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Various uses of 「」 and 「よる」

If you were wondering how to make comparison in Japanese, well wonder no more. We will learn how to use 「」 and 「より」 to make comparisons between two things. We will also learn other uses of 「」 and 「よる」 along the way.

Using 「」 for comparisons

The noun 「」 is read as 「ほう」 when it is used to mean a direction or orientation. It can also be read as 「かた」 when it is used as a politer version of 「」. But that's neither here nor there. When we use 「」 to mean direction, we can use it for comparison by saying one way of things is better, worse, etc., than the other way. Grammatically, it works just like any other regular nouns.


Use it with nouns by utilizing the 「の」 particle.
(1) ご飯おいしい。- Rice is tastier. (lit: The way of rice is tasty.)
(2) 鈴木さん若い。- Suzuki-san is younger. (lit: The way of Suzuki is young.)

Grammatically, it's no different from a regular noun.
(3) 学生じゃないいいよ。- It's better to not be a student. (lit: The way of not being student is good.)
(4) 赤ちゃんは、静か好き。- Like quiet babies more. (lit: About babies, the quiet way is desirable.)

The tricky part of making comparisons with verb is the use of tenses. For absolutely no reason, non-negative verbs must always be past tense.
(5) ゆっくり食べた健康いいよ。- It's better for your health to eat slowly.
(6) こちらから行った早かった。- It was faster to go from this way.

The same thing does not apply for negative verbs.
(7) マトリックス・レボリューション観ないいいよ。- It's better not to watch "Matrix Revolution".

The negative verb is only in the past tense when the comparison is of something that happened in the past.
(8) そんな飲まなかったよかった。- It was better not to have drunk that much.

Using 「より」 for comparisons

You can think of 「より」 as being the opposite of 「」. It means, "rather than" or "as opposed to". It attaches directly to the back of any word. It is usually used in conjunction with 「」 to say something like, "This way is better as opposed to that way."


(1) より団子
- Dango rather than flowers. (This is a very famous proverb.)

(2) ご飯が、パンよりおいしい
- Rice tastes better than bread. (lit: The rice way is tasty as opposed to bread.)

(3) キムさんより鈴木さん若い
- Suzuki-san is younger than Kim-san. (lit: The way of Suzuki is young as opposed to Kim-san.)

For those curious about the meaning of the proverb, dango is a sweet doughy treat usually sold at festivals. The proverb is saying that people prefer this treat to watching the flowers, referring to the 「花見」 event where people go out to see the cherry blossoms (and get smashed). The deeper meaning of the proverb, like all good proverbs, depends on how you apply it.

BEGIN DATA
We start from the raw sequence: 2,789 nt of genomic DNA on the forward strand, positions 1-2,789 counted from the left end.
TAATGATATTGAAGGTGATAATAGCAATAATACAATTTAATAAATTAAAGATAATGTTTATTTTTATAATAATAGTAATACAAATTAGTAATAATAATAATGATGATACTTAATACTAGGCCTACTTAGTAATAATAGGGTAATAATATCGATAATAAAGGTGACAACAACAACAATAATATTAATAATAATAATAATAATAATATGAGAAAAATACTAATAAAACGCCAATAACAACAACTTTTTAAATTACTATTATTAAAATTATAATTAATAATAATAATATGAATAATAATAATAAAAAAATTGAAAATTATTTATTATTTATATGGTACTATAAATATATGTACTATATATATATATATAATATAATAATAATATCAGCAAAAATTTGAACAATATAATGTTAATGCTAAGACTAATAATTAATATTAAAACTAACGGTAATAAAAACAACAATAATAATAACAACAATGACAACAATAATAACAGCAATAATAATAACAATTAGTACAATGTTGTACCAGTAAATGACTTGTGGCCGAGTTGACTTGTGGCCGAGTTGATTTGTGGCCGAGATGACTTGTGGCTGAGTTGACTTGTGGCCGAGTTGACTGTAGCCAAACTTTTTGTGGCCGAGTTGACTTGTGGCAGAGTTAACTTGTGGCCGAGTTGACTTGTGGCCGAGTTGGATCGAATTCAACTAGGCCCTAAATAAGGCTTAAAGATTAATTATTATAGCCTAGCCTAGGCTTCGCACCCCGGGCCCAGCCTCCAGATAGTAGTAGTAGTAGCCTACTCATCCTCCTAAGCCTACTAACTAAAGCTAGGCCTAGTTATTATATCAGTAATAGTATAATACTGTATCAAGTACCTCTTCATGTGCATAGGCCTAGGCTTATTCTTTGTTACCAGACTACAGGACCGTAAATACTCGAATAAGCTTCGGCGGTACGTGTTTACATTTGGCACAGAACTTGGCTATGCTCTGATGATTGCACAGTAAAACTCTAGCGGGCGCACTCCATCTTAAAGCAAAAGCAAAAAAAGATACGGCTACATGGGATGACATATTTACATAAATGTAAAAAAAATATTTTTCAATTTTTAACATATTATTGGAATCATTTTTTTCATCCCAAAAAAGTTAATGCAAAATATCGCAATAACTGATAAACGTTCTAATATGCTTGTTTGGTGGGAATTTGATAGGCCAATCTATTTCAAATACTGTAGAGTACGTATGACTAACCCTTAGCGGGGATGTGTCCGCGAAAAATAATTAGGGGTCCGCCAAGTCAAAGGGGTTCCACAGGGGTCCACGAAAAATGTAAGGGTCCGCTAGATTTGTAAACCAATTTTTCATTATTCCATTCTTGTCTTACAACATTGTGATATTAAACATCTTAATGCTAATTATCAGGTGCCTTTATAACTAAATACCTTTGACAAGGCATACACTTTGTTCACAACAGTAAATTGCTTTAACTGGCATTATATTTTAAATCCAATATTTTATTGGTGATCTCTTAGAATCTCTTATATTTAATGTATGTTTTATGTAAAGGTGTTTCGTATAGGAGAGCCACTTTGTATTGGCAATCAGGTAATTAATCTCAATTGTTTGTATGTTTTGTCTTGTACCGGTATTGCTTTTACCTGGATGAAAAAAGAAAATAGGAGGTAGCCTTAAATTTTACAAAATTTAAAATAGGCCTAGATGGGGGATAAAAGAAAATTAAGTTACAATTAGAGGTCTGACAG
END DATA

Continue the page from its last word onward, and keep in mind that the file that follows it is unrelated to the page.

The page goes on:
Of course, there is no rule that 「より」 must be used with 「」. The other way of things can be gleaned from context.
鈴木) 毎日仕事行くのがだ。- I don't like going to work everyday.
(スミス) 仕事ないよりましだよ。- It's not as bad as opposed to not having a job.

Words associated with 「より」 do not need any tense. Notice in the following sentence that 「食べる」 in front of 「より」 is present tense even though 「食べる」 in front of 「」 is past tense.
(1) ゆっくり食べた早く食べるよりいい。- It is better to eat slowly as opposed to eating quickly.

Using 「より」 as a superlative

You can also use 「より」 with question words such as 「」、「」、or 「どこ」 to make a superlative by comparing with everything or everybody else. In this case, though not required, it is common to include the 「も」 particle.


(1) 商品品質より大切しています
- We place value in product's quality over anything else.

(2) この仕事よりも早くできます
- Can do this job more quickly than anyone else.

Using 「」 to express a way to do something

You can also attach 「」 to the stem of verbs to express a way to do that verb. In this usage, 「」 is read as 「かた」 and the result becomes a noun. For example, 「行き」(いきかた) means, "the way to go" or 「食べ」(たべかた)means, "the way to eat". This expression is probably what you want to use when you want to ask how to do something.


(1) 新宿行き分かりますか。
- Do you know the way to go to Shinjuku?

(2) そういう食べよくないよ。
- Eating in that way is not good for your body.

(3) 漢字書き教えてくれますか?
- Can you teach me the way of writing kanji?

(4) パソコン使いは、みんな知っているでしょう。
- Probably everybody knows the way to use PC's.

When verbs are transformed to this form, the result becomes a noun clause. Sometimes, this requires a change of particles. For instance, while 「行く」 usually involves a target (the 「に」 or 「へ」 particle), since 「行き」 is a noun clause, (1) becomes 「新宿行き」 instead of the familiar 「新宿行く」.

Using 「によって」 to express dependency

When you want to say, "depending on [X]", you can do this in Japanese by simply attaching 「によって」 to [X].


(1) によって違う
- The story is different depending on the person.

(2) 季節によって果物おいしくなったりまずくなったりする
- Fruit becomes tasty or nasty depending on the season.

This is simply the te-form of 「よる」 as seen by the following simple exchange.
和子) 今日飲み行こうか?- Shall we go drinking today?
大樹) それは、裕子よるね。- That depends on Yuuko.

Indicating a source of information using 「によると」

Another expression using 「よる」 is by using it with the target and the decided conditional 「と」 to indicate a source of information. In English, this would translate to "according to [X]" where 「によると」 is attached to [X].


(1) 天気予報によると今日だそうだ。
- According to the weather forecast, I hear today is rain.

(2) 友達によると朋子やっとボーイフレンド見つけたらしい。
- According to a friend's story, it appears that Tomoko finally found a boyfriend.

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This page has last been revised on 2005/1/5